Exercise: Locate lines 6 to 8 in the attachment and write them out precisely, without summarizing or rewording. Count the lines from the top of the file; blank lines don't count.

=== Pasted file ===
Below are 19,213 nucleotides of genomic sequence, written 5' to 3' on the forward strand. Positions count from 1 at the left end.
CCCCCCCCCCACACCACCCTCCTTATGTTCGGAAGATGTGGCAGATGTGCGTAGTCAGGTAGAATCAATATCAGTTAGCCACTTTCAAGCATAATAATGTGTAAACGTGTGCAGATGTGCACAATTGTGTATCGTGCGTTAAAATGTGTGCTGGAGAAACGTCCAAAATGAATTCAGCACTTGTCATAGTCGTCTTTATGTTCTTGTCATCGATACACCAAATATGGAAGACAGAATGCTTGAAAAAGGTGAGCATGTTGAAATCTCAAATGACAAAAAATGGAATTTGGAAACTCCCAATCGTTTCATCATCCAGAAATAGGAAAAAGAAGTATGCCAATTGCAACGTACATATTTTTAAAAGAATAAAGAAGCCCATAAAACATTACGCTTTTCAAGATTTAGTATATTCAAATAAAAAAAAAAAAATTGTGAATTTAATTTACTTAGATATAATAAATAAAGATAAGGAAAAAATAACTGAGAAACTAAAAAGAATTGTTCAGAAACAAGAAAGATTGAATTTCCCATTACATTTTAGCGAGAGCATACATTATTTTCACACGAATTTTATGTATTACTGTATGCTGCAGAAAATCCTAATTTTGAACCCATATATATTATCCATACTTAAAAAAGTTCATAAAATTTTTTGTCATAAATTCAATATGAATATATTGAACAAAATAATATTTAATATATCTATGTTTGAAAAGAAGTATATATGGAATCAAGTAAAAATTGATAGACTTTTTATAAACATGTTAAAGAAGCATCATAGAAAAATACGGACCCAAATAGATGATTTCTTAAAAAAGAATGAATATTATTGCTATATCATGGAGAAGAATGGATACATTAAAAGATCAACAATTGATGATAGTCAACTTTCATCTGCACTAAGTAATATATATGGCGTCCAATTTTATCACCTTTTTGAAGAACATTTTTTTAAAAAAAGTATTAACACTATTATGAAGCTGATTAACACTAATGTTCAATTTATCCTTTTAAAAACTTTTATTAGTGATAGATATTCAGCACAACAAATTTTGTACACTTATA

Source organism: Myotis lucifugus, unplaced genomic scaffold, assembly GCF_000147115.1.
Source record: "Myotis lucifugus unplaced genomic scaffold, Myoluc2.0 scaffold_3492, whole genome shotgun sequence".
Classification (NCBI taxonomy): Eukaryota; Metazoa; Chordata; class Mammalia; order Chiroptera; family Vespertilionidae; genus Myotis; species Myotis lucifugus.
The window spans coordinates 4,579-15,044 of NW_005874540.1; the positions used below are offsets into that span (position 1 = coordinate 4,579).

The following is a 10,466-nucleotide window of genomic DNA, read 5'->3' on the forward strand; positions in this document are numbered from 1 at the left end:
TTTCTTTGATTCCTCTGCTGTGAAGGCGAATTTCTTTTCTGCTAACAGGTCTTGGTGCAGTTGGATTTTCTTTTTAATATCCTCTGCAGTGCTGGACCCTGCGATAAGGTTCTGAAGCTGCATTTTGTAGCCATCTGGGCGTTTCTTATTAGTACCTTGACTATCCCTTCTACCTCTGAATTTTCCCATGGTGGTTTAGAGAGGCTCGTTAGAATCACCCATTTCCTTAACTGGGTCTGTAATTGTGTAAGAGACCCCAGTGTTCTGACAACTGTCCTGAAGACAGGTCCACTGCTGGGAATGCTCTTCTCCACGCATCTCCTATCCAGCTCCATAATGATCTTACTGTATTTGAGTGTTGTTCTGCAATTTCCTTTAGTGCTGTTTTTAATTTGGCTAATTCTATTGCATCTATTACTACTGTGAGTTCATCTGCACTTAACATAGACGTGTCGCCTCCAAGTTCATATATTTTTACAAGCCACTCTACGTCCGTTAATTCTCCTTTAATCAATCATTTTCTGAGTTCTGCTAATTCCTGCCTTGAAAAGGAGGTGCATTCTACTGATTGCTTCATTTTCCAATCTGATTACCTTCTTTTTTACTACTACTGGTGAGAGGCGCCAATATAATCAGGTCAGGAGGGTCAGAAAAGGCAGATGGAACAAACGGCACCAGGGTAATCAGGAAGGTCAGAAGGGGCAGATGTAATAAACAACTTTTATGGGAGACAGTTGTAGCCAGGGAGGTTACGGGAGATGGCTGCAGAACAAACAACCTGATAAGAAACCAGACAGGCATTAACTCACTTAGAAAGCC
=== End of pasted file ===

The window spans coordinates 4,579-15,044 of NW_005874540.1; the positions used below are offsets into that span (position 1 = coordinate 4,579).

The following is a 10,466-nucleotide window of genomic DNA, read 5'->3' on the forward strand; positions in this document are numbered from 1 at the left end:
TTTCTTTGATTCCTCTGCTGTGAAGGCGAATTTCTTTTCTGCTAACAGGTCTTGGTGCAGTTGGATTTTCTTTTTAATATCCTCTGCAGTGCTGGACCCTGCGATAAGGTTCTGAAGCTGCATTTTGTAGCCATCTGGGCGTTTCTTATTAGTACCTTGACTATCCCTTCTACCTCTGAATTTTCCCATGGTGGTTTAGAGAGGCTCGTTAGAATCACCCATTTCCTTAACTGGGTCTGTAATTGTGTAAGAGACCCCAGTGTTCTGACAACTGTCCTGAAGACAGGTCCACTGCTGGGAATGCTCTTCTCCACGCATCTCCTATCCAGCTCCATAATGATCTTACTGTATTTGAGTGTTGTTCTGCAATTTCCTTTAGTGCTGTTTTTAATTTGGCTAATTCTATTGCATCTATTACTACTGTGAGTTCATCTGCACTTAACATAGACGTGTCGCCTCCAAGTTCATATATTTTTACAAGCCACTCTACGTCCGTTAATTCTCCTTTAATCAATCATTTTCTGAGTTCTGCTAATTCCTGCCTTGAAAAGGAGGTGCATTCTACTGATTGCTTCATTTTCCAATCTGATTACCTTCTTTTTTACTACTACTGGTGAGAGGCGCCAATATAATCAGGTCAGGAGGGTCAGAAAAGGCAGATGGAACAAACGGCACCAGGGTAATCAGGAAGGTCAGAAGGGGCAGATGTAATAAACAACTTTTATGGGAGACAGTTGTAGCCAGGGAGGTTACGGGAGATGGCTGCAGAACAAACAACCTGATAAGAAACCAGACAGGCATTAACTCACTTAGAAAGCC